“I never want to see another picture of ________.” Industry veterans share their pet peeves on themes in contemporary photography. In this series they present their “rule” along with five photographs that break the rule in an effort to show that great work is the exception to the rule.
Rule Setter: Kat Kiernan, Editor-in-Chief, Don’t Take Pictures
Rule Breaker: Michael Joseph
I never want to see another picture of a homeless person on the street. Regardless of the ethical issues that someone may or may not have with the act of photographing this particular demographic, the fact remains that each year hundreds of practically identical photographs are making their way into classrooms and street photography exhibitions everywhere. Often depicting the homeless with their meager belongings on sidewalks, in parks, or sleeping on doorsteps, these photographs rely on environment instead of the subject to make a compelling portrait.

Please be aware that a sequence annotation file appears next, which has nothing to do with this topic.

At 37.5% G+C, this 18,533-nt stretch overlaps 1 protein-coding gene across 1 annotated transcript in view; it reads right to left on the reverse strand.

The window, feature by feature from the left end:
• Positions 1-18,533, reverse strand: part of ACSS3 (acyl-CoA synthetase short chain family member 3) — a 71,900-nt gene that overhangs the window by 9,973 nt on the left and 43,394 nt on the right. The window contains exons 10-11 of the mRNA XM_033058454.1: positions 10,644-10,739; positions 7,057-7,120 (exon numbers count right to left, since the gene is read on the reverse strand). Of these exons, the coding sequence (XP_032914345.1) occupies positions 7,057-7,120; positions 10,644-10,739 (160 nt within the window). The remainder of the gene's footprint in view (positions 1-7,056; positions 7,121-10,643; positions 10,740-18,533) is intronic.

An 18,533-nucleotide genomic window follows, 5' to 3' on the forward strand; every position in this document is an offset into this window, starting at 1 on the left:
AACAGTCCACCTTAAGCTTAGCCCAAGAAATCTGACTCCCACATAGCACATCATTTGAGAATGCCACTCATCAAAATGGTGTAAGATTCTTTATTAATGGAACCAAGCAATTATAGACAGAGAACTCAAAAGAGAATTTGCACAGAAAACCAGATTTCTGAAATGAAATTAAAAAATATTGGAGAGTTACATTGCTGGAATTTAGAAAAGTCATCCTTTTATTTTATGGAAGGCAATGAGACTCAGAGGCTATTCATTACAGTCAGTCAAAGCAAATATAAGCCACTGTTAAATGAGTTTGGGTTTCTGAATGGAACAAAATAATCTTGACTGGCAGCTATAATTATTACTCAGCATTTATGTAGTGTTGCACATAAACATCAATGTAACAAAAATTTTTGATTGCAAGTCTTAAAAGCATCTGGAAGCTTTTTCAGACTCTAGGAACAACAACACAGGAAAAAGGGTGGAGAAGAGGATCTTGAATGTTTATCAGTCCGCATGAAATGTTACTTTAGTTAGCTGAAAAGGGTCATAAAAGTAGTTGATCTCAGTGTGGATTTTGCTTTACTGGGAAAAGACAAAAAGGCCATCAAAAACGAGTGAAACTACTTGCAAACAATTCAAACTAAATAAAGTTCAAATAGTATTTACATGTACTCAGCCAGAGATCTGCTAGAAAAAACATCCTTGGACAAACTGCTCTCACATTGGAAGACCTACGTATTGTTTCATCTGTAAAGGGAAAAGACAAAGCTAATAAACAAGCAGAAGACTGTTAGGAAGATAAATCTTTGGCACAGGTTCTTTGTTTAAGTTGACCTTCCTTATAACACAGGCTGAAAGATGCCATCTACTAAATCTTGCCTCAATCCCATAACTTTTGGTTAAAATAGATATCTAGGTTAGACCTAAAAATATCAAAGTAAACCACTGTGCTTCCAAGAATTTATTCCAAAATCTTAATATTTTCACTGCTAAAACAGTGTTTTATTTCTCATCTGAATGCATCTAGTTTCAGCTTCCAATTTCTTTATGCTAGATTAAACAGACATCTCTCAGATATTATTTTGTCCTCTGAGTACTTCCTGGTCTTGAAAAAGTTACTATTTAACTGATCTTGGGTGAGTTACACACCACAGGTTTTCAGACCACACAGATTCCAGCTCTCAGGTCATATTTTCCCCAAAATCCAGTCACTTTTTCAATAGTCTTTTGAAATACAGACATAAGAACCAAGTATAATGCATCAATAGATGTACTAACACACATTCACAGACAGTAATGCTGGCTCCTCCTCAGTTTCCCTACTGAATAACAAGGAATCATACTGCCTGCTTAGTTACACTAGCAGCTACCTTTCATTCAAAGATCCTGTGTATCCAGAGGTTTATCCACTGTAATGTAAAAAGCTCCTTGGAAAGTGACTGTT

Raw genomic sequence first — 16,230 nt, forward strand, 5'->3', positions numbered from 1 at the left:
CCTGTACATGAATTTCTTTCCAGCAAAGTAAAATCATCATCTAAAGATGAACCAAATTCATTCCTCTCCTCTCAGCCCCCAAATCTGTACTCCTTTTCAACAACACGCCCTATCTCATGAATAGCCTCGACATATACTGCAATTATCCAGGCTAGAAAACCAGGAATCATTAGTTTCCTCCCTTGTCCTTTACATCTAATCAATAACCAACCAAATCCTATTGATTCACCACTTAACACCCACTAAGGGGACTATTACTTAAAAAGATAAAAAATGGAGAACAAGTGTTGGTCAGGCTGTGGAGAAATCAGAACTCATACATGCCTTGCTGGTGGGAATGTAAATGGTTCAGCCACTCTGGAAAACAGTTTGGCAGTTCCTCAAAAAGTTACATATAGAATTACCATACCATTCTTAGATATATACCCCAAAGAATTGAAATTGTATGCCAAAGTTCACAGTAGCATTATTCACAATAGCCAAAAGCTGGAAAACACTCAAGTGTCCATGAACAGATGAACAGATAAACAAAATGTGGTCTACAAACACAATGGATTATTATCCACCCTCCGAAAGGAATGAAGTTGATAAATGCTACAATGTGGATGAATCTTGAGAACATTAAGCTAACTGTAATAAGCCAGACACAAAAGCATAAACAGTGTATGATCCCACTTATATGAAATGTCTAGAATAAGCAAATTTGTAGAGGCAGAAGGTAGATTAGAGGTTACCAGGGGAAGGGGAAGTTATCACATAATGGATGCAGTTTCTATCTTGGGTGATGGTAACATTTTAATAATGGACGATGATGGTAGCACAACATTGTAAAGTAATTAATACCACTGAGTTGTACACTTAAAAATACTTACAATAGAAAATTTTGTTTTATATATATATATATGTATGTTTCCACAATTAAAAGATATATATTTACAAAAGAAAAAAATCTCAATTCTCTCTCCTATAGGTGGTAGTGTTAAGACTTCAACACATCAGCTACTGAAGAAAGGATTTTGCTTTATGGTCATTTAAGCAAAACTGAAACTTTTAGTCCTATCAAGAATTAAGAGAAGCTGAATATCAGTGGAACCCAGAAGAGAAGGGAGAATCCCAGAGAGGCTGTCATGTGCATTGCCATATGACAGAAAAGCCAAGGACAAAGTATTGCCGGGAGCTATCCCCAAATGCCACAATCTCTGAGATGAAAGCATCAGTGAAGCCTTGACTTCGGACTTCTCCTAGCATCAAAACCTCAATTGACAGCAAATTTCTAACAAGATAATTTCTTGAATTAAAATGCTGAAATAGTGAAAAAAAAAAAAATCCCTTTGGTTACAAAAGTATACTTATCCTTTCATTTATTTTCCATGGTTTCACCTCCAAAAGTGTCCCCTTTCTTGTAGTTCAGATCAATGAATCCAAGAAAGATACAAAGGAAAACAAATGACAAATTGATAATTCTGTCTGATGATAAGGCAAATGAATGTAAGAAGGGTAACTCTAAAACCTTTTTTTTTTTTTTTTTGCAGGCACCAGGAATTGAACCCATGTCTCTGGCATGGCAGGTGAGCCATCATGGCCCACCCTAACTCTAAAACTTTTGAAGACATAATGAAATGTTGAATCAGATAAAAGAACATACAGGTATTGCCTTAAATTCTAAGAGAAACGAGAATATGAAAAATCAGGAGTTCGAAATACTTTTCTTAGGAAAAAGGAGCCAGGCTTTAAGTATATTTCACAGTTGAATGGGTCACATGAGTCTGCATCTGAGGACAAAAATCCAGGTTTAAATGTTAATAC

For his series Lost and Found Michael Joseph eliminates the environment entirely in order to show the storied faces of the voluntarily homeless, a youth counter culture group who travel the country by rail. His subjects are photographed on the street, where they live, but they do not depict “life on the streets.” Using a nearby wall as a backdrop, Joseph’s portraits are devoid of environment. Each person confronts the camera, allowing the viewer to see him or her as a person first and a transient person second. People of various ages, ethnicities, and genders are photographed in the way that he might photograph his sister or friend or teacher. By removing the background, Joseph allows his subjects to tell their own stories through their expressions and gaze. I don’t view them with pity, nor do I romanticize their choices.